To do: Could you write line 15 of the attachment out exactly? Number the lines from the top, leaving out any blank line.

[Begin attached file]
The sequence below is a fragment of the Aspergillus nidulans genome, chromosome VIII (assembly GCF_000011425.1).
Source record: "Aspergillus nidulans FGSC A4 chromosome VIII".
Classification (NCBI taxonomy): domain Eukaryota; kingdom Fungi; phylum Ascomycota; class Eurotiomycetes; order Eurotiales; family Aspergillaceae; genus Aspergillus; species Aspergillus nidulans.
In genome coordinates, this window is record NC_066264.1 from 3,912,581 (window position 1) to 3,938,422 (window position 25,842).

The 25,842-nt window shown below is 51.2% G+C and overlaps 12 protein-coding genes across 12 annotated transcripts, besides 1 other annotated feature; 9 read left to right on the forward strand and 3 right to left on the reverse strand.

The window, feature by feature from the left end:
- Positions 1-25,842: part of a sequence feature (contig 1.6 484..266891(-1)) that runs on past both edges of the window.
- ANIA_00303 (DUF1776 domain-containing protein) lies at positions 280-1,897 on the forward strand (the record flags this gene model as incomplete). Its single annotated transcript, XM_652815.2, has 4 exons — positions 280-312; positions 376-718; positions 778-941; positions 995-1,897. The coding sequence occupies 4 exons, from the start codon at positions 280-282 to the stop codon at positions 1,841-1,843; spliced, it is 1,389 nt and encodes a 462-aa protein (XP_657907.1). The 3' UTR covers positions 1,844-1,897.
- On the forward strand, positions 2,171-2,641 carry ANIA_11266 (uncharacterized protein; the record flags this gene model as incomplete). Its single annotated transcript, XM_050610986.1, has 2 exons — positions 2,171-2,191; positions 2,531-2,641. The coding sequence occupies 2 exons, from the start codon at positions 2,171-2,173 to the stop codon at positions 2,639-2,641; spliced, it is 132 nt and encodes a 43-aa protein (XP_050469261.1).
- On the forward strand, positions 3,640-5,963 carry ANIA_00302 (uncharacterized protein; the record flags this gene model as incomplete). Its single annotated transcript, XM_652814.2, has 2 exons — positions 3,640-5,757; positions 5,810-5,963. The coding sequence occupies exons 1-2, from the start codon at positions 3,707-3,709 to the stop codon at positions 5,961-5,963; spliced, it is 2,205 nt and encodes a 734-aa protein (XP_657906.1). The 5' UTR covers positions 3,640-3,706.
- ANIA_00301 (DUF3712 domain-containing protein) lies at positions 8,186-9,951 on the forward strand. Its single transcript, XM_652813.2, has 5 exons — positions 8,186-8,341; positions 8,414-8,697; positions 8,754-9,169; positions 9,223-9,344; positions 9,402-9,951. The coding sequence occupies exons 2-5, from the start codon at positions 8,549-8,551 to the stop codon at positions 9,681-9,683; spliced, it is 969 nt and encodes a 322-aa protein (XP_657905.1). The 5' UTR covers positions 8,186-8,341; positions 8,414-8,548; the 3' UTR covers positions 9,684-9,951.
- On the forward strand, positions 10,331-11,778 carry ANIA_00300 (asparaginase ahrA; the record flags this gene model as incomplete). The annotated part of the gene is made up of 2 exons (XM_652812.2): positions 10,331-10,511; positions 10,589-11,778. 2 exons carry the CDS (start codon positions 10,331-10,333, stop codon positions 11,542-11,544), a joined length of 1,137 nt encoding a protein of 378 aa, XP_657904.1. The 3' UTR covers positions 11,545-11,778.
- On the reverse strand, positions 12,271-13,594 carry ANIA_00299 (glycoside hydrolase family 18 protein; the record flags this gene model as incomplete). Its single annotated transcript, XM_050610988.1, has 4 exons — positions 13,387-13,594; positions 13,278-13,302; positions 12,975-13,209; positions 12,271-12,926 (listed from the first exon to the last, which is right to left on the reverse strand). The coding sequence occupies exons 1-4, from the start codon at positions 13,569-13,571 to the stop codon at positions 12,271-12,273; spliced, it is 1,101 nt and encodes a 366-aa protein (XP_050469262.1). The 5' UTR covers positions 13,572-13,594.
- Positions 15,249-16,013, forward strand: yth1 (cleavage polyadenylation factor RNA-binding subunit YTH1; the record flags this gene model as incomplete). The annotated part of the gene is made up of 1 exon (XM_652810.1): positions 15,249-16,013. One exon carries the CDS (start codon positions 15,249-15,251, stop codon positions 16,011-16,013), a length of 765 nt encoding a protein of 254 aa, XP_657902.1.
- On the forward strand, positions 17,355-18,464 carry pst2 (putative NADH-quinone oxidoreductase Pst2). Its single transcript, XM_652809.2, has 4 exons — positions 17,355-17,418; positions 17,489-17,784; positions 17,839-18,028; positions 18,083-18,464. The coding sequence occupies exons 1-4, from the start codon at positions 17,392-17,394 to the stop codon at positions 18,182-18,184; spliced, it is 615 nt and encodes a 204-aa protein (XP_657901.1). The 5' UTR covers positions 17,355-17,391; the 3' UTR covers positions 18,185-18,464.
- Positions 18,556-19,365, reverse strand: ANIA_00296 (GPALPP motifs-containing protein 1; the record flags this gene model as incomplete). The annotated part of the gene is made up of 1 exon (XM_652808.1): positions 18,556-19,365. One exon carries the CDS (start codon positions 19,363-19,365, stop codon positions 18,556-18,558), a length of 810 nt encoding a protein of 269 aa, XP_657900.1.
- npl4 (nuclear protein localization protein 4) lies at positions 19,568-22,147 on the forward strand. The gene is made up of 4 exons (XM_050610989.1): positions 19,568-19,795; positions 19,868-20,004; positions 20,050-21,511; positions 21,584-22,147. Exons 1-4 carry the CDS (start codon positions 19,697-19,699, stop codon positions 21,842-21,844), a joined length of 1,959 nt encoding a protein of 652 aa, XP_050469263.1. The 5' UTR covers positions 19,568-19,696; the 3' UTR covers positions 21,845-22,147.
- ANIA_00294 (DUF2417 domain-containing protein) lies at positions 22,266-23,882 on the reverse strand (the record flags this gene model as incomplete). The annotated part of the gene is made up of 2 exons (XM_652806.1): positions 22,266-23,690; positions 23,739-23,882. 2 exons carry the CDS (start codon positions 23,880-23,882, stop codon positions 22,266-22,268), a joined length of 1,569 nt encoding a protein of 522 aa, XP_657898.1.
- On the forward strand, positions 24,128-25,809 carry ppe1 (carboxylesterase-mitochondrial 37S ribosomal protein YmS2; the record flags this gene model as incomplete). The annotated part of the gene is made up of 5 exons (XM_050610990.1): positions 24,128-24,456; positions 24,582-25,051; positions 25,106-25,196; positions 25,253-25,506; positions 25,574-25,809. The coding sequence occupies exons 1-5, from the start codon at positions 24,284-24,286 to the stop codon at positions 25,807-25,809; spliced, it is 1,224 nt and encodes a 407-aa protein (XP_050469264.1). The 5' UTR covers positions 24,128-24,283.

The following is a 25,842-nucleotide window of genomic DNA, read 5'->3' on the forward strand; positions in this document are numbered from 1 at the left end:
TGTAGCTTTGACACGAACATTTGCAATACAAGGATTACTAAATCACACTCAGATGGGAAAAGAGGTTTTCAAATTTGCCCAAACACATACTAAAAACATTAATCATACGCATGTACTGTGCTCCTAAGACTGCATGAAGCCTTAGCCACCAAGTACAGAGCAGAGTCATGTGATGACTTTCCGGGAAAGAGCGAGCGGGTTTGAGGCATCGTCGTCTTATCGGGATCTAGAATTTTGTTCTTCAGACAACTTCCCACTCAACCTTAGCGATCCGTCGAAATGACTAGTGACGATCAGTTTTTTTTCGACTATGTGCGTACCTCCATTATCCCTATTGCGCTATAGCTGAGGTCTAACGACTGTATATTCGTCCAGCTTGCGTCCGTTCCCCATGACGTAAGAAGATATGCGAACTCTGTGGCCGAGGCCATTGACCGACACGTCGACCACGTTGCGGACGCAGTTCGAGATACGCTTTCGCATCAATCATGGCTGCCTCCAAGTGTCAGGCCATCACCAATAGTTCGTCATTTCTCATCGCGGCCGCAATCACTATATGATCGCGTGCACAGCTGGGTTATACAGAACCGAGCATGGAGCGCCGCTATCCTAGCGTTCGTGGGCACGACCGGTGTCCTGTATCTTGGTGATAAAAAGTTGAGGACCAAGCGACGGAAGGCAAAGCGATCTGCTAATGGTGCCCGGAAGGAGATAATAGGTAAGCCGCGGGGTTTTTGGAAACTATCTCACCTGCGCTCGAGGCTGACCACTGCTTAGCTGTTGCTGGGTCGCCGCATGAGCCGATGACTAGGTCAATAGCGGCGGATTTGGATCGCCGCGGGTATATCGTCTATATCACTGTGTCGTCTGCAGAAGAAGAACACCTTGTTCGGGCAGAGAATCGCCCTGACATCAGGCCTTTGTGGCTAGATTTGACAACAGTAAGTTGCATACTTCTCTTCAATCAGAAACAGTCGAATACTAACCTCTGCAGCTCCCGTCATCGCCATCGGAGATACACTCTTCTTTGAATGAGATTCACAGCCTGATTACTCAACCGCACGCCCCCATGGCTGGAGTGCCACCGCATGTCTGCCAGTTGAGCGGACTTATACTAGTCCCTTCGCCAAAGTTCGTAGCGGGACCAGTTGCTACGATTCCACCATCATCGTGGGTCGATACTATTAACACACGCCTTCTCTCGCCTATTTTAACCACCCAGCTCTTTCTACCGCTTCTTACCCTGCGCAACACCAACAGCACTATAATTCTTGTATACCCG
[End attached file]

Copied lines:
- On the forward strand, positions 17,355-18,464 carry pst2 (putative NADH-quinone oxidoreductase Pst2). Its single transcript, XM_652809.2, has 4 exons — positions 17,355-17,418; positions 17,489-17,784; positions 17,839-18,028; positions 18,083-18,464. The coding sequence occupies exons 1-4, from the start codon at positions 17,392-17,394 to the stop codon at positions 18,182-18,184; spliced, it is 615 nt and encodes a 204-aa protein (XP_657901.1). The 5' UTR covers positions 17,355-17,391; the 3' UTR covers positions 18,185-18,464.